While much of its plot does, in fact, play out like a paint-by-numbers Friday the 13th sequel, the little differences that I’ve already mentioned in The Final Chapter’s casting and attempts to flesh out its characters do wonders to freshen up the formula. Also, new director Joseph Vito brings a new storytelling sensibility to the franchise. Jason’s assault on the house that the teens have rented feels more purposeful than any of his previous rampages, with Vito blocking the kill scenes out with efficiency and something resembling narrative continuity. The kills are still a random string of gory cut scenes, but Jason moves through the house with something resembling forethought, as if he’s actually on a mission with an achievable end goal in this film. Vito also dispenses with the silly tone taken in Part III, delivering a grimmer, more serious entry into the series. Like any good horror film, there are moments of levity to contrast the terror, but overall this is a darker movie. The stakes also feel heightened in this entry with the decision to introduce a character who already has an understanding of what Jason is capable of, and who has made it his stated mission to kill the monster. Though it doesn’t turn out to be Rob who kills Jason in the end, his foreknowledge seems to even the playing field, even if that advantage does prove to be futile. The Final Chapter takes itself seriously, which could have been disastrous, leading the audience to point out the obvious silliness of this movie and its ilk, but instead the darker tone and attempts at audience identification make for a movie that stands out in a crowded field of B-slashers.
Vito is also to be credited for creating one of the series’ most iconic final chases. Each movie in the Friday the 13th series invariably ends with its final, usually female, protagonist desperately racing through the woods or some other locale, with Jason and his machete close on her heels. The Final Chapter delivers one of the best chases, with Trish narrowly escaping Jason time and time again as he lays waste to her home, all while she is trying to distract him and protect her brother, Tommy. This final fight scene might represent the most awesome depiction of Jason’s superhuman abilities of any sequence in the series, at least in the films that comprise the first half, with which I’m more familiar. It packs genuine suspense, from the moment that Trish and Rob arrive at the teens’ rental home to find their mangled corpses, until the very last moment that Jason is bearing down on Trish in her own home, after having chased her through the woods in between. It also packs in great jump scares, with Jason casually tossing bodies through picture windows, and crashing through doors and walls like a homicidal Kool-Aid Man. No matter where Trish hides, Jason is right behind her, bursting into frame abruptly and violently. It’s a great sequence, and it’s capped off with a memorable ending worthy of the original’s reveal of Mrs. Vorhees. Tommy arrives just in the nick of time, disguised as a young Jason, and is able to distract and confuse the killer long enough for his sister to get the drop on Jason and knock his mask off, before Tommy jumps on him, hacking away with a machete at Jason’s prone, seemingly lifeless body. It’s a thrilling ending to the series’ most exciting sequel.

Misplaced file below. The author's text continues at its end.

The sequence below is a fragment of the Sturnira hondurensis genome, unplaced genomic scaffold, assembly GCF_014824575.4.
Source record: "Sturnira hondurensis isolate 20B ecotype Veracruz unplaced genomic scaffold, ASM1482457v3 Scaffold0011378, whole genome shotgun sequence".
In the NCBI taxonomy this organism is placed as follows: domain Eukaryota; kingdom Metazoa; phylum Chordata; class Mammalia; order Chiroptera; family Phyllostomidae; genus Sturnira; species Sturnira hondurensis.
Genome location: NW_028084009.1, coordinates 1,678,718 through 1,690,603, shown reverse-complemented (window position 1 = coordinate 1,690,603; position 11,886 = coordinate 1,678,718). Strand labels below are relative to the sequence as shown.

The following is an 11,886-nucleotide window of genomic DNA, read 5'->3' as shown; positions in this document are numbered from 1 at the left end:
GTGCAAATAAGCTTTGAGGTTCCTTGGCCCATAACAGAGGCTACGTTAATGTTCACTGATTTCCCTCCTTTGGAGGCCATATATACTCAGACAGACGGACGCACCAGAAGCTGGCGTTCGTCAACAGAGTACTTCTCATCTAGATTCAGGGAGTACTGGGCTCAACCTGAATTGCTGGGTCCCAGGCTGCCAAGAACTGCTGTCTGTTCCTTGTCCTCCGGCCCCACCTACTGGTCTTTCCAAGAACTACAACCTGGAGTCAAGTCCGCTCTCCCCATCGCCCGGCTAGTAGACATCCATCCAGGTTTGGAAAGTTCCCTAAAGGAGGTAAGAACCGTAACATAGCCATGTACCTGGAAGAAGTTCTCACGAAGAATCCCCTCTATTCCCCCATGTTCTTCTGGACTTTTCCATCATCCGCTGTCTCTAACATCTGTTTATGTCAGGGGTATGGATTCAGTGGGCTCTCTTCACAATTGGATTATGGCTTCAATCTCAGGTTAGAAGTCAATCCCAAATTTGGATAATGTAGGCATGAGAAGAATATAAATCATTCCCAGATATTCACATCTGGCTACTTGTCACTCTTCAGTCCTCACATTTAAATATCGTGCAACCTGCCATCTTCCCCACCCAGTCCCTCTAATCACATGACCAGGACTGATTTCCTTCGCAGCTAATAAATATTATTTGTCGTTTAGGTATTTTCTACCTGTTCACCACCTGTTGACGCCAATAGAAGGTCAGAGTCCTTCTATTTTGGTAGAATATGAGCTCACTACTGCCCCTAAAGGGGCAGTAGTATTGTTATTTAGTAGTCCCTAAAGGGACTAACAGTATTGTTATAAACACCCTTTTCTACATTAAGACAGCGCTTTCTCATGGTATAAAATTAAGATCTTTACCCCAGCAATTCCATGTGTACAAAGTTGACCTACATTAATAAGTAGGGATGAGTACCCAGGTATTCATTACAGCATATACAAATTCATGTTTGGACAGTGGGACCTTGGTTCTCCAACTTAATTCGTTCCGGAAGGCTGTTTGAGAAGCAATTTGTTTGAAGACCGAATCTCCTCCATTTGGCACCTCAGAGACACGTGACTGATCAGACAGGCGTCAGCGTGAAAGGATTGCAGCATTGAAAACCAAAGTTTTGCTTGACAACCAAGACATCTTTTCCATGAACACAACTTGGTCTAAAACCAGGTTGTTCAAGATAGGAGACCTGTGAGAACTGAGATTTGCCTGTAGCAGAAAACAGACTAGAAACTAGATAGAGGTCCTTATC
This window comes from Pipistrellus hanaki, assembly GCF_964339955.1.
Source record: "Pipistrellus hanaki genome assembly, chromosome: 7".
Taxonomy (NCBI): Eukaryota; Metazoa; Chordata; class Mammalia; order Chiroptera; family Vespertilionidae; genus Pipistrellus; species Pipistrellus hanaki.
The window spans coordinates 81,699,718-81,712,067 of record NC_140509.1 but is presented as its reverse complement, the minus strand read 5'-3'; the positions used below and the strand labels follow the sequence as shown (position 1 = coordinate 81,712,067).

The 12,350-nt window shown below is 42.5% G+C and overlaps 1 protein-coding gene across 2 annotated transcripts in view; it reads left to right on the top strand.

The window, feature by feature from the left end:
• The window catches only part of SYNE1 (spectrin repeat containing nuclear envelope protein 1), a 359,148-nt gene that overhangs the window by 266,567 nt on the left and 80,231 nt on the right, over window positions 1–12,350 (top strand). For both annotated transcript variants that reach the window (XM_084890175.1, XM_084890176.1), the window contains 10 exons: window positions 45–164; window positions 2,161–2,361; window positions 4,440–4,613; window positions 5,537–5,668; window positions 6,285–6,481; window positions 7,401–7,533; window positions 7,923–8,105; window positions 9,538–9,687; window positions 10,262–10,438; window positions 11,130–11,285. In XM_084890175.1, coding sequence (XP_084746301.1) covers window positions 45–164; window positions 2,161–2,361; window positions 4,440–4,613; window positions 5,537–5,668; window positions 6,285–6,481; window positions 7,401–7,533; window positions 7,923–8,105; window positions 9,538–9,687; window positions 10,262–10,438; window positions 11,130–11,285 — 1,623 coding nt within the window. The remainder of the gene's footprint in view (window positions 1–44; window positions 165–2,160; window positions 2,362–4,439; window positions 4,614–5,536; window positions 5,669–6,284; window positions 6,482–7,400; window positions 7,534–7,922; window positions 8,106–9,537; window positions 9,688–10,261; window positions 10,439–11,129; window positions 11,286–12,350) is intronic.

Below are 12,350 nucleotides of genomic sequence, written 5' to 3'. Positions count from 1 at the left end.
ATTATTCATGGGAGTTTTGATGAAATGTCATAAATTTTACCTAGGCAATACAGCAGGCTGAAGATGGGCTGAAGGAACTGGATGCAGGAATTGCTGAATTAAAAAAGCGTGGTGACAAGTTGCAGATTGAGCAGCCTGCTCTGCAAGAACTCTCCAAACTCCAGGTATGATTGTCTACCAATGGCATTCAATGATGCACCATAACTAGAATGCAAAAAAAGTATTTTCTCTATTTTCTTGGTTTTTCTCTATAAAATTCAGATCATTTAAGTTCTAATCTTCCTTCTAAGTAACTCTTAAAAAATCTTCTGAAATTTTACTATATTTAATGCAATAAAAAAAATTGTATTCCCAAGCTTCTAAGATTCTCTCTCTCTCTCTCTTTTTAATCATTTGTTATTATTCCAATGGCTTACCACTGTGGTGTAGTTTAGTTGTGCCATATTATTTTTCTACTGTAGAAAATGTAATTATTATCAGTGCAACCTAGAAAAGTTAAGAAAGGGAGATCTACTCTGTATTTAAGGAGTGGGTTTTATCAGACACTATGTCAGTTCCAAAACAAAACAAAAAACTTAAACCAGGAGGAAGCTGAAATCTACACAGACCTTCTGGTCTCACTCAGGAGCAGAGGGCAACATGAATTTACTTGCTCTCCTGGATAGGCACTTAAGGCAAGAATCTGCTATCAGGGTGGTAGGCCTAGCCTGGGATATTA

I think it likely goes without saying that The Final Chapter is my favorite of the Friday the 13th sequels. I think I probably even prefer it to the original. It can stand alone as a horror movie, without resting on the laurels of its franchise affiliation. It takes the tried and true formula of the rest of the series, and genre overall, and fleshes it out with slightly more interesting characters and a bit more depth than most of the rest of its ilk. Besides featuring Corey Feldman in a pre-fame role, the film also features a young Crispin Glover in a supporting role, and those casting choices make it obvious that there was some attempt made to make this a higher quality of movie than should probably be expected of a third sequel to a slasher rip off. It all works pretty well, however, and the end result is a totally enjoyable, mildly rewatchable horror movie. The series may have been better off truly letting this be the final chapter, but there were many, many subpar sequels to come. As a result, the Friday the 13th brand has probably become somewhat watered down, but The Final Chapter is well worth another look for its attempts to give the series a much-needed breath of fresh air, while still remaining true to the core dynamics of the franchise. It and the original are likely the only ones that I can recommend someone who isn’t already a fan of the series taking the time to check out today.